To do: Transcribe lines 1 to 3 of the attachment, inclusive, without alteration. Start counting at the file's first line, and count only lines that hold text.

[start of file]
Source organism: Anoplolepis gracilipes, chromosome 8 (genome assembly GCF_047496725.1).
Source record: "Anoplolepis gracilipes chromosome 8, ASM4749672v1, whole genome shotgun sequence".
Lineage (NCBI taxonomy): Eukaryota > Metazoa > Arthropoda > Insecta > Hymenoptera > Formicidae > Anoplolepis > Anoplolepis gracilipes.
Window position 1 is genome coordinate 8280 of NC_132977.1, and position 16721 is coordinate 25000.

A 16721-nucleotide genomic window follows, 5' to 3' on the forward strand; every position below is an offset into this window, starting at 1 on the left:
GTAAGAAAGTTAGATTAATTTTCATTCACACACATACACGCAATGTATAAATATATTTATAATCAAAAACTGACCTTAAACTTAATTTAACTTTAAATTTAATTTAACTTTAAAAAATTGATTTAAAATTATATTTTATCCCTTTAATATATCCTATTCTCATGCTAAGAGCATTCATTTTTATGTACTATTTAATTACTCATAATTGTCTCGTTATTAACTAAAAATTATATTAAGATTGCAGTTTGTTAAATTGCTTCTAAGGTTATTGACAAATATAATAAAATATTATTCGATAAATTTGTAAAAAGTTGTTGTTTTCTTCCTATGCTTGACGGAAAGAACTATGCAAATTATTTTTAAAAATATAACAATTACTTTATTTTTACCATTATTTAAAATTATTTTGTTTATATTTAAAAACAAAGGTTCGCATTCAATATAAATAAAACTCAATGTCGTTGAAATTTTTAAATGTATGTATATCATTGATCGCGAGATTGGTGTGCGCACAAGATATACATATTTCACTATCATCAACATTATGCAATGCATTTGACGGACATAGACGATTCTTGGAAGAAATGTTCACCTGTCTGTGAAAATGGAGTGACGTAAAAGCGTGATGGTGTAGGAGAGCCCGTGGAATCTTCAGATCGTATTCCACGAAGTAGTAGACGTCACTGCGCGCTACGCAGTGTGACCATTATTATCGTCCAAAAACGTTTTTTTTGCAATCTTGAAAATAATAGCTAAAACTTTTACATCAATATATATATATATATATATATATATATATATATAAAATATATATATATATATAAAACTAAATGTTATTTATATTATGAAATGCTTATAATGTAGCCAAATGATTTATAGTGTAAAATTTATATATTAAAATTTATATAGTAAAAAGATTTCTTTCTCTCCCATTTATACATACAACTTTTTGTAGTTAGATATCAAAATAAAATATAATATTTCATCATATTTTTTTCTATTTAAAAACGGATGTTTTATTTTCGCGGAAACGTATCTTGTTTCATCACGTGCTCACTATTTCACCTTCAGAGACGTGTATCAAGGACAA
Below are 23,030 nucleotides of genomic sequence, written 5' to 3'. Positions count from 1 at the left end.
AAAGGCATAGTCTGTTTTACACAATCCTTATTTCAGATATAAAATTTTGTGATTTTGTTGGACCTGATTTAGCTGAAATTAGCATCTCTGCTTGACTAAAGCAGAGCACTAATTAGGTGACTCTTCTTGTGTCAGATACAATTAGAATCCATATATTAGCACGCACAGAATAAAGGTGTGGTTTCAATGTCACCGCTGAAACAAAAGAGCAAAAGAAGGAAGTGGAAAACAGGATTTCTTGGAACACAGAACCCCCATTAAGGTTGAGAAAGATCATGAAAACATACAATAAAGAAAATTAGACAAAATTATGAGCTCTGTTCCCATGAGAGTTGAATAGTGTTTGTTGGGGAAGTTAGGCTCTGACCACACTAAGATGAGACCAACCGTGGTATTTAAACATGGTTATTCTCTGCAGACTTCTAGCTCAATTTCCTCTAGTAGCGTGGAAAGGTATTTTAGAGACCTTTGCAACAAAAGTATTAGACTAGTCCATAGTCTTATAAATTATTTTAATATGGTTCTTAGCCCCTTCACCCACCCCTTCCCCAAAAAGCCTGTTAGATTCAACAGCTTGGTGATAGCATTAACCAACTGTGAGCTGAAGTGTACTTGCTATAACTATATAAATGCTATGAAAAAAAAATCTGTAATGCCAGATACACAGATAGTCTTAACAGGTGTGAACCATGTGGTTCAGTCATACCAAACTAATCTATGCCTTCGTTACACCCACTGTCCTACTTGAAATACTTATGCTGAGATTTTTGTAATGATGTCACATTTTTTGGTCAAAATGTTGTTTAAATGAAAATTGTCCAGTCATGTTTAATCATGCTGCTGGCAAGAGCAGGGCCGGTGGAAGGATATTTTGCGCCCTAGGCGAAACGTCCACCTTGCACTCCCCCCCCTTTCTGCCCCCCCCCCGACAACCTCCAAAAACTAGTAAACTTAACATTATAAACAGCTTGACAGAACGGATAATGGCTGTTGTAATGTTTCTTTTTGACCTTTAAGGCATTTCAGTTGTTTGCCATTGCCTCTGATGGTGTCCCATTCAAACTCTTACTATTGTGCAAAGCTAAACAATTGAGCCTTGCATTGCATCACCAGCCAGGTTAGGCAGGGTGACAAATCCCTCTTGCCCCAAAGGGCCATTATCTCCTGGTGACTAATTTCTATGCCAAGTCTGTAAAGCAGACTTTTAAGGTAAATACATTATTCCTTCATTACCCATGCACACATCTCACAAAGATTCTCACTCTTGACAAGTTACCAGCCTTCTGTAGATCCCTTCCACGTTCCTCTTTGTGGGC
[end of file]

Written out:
Source organism: Anoplolepis gracilipes, chromosome 8 (genome assembly GCF_047496725.1).
Source record: "Anoplolepis gracilipes chromosome 8, ASM4749672v1, whole genome shotgun sequence".
Lineage (NCBI taxonomy): Eukaryota > Metazoa > Arthropoda > Insecta > Hymenoptera > Formicidae > Anoplolepis > Anoplolepis gracilipes.